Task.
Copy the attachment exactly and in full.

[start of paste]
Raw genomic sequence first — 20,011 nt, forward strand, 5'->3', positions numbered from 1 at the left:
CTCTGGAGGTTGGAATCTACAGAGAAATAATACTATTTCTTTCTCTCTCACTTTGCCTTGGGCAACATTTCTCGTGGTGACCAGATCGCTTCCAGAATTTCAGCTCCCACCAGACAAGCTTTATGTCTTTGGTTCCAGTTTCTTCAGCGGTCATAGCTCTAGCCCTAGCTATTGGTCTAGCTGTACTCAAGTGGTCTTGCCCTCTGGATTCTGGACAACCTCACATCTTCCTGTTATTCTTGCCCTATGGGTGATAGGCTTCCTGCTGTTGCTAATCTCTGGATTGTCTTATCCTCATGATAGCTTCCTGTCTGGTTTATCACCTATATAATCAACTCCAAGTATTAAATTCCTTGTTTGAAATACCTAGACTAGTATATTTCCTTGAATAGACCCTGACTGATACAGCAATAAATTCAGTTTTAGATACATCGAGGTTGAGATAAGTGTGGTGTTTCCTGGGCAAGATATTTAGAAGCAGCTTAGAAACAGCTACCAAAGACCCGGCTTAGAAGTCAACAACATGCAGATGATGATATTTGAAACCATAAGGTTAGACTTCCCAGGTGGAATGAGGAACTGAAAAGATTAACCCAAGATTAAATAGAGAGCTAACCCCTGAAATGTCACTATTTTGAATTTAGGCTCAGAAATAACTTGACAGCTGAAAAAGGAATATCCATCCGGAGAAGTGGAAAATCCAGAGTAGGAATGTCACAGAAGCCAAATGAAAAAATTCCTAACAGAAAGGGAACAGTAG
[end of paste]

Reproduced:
Raw genomic sequence first — 20,011 nt, forward strand, 5'->3', positions numbered from 1 at the left:
CTCTGGAGGTTGGAATCTACAGAGAAATAATACTATTTCTTTCTCTCTCACTTTGCCTTGGGCAACATTTCTCGTGGTGACCAGATCGCTTCCAGAATTTCAGCTCCCACCAGACAAGCTTTATGTCTTTGGTTCCAGTTTCTTCAGCGGTCATAGCTCTAGCCCTAGCTATTGGTCTAGCTGTACTCAAGTGGTCTTGCCCTCTGGATTCTGGACAACCTCACATCTTCCTGTTATTCTTGCCCTATGGGTGATAGGCTTCCTGCTGTTGCTAATCTCTGGATTGTCTTATCCTCATGATAGCTTCCTGTCTGGTTTATCACCTATATAATCAACTCCAAGTATTAAATTCCTTGTTTGAAATACCTAGACTAGTATATTTCCTTGAATAGACCCTGACTGATACAGCAATAAATTCAGTTTTAGATACATCGAGGTTGAGATAAGTGTGGTGTTTCCTGGGCAAGATATTTAGAAGCAGCTTAGAAACAGCTACCAAAGACCCGGCTTAGAAGTCAACAACATGCAGATGATGATATTTGAAACCATAAGGTTAGACTTCCCAGGTGGAATGAGGAACTGAAAAGATTAACCCAAGATTAAATAGAGAGCTAACCCCTGAAATGTCACTATTTTGAATTTAGGCTCAGAAATAACTTGACAGCTGAAAAAGGAATATCCATCCGGAGAAGTGGAAAATCCAGAGTAGGAATGTCACAGAAGCCAAATGAAAAAATTCCTAACAGAAAGGGAACAGTAG